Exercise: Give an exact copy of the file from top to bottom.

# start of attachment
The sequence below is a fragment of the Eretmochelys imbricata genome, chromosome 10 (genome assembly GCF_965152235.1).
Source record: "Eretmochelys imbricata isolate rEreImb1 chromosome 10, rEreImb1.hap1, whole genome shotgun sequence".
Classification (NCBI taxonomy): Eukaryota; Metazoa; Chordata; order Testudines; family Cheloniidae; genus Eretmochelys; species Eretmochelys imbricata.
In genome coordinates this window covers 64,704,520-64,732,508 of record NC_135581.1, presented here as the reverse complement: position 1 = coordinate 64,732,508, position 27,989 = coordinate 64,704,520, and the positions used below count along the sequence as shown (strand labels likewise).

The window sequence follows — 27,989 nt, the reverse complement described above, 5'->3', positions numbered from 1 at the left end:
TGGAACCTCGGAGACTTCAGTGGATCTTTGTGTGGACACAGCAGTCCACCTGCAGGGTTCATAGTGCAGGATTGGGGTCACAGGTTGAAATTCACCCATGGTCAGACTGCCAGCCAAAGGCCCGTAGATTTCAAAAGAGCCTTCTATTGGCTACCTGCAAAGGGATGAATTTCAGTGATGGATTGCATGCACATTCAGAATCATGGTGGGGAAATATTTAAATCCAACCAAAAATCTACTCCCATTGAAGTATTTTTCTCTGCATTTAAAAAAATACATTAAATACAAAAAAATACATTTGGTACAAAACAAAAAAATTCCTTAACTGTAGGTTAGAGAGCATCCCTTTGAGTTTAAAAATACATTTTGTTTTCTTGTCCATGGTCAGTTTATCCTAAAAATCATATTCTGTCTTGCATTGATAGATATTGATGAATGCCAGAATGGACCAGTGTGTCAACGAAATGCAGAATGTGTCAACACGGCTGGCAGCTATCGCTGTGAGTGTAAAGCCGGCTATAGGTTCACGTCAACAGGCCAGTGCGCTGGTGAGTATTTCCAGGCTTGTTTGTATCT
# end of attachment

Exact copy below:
The sequence below is a fragment of the Eretmochelys imbricata genome, chromosome 10 (genome assembly GCF_965152235.1).
Source record: "Eretmochelys imbricata isolate rEreImb1 chromosome 10, rEreImb1.hap1, whole genome shotgun sequence".
Classification (NCBI taxonomy): Eukaryota; Metazoa; Chordata; order Testudines; family Cheloniidae; genus Eretmochelys; species Eretmochelys imbricata.
In genome coordinates this window covers 64,704,520-64,732,508 of record NC_135581.1, presented here as the reverse complement: position 1 = coordinate 64,732,508, position 27,989 = coordinate 64,704,520, and the positions used below count along the sequence as shown (strand labels likewise).

The window sequence follows — 27,989 nt, the reverse complement described above, 5'->3', positions numbered from 1 at the left end:
TGGAACCTCGGAGACTTCAGTGGATCTTTGTGTGGACACAGCAGTCCACCTGCAGGGTTCATAGTGCAGGATTGGGGTCACAGGTTGAAATTCACCCATGGTCAGACTGCCAGCCAAAGGCCCGTAGATTTCAAAAGAGCCTTCTATTGGCTACCTGCAAAGGGATGAATTTCAGTGATGGATTGCATGCACATTCAGAATCATGGTGGGGAAATATTTAAATCCAACCAAAAATCTACTCCCATTGAAGTATTTTTCTCTGCATTTAAAAAAATACATTAAATACAAAAAAATACATTTGGTACAAAACAAAAAAATTCCTTAACTGTAGGTTAGAGAGCATCCCTTTGAGTTTAAAAATACATTTTGTTTTCTTGTCCATGGTCAGTTTATCCTAAAAATCATATTCTGTCTTGCATTGATAGATATTGATGAATGCCAGAATGGACCAGTGTGTCAACGAAATGCAGAATGTGTCAACACGGCTGGCAGCTATCGCTGTGAGTGTAAAGCCGGCTATAGGTTCACGTCAACAGGCCAGTGCGCTGGTGAGTATTTCCAGGCTTGTTTGTATCT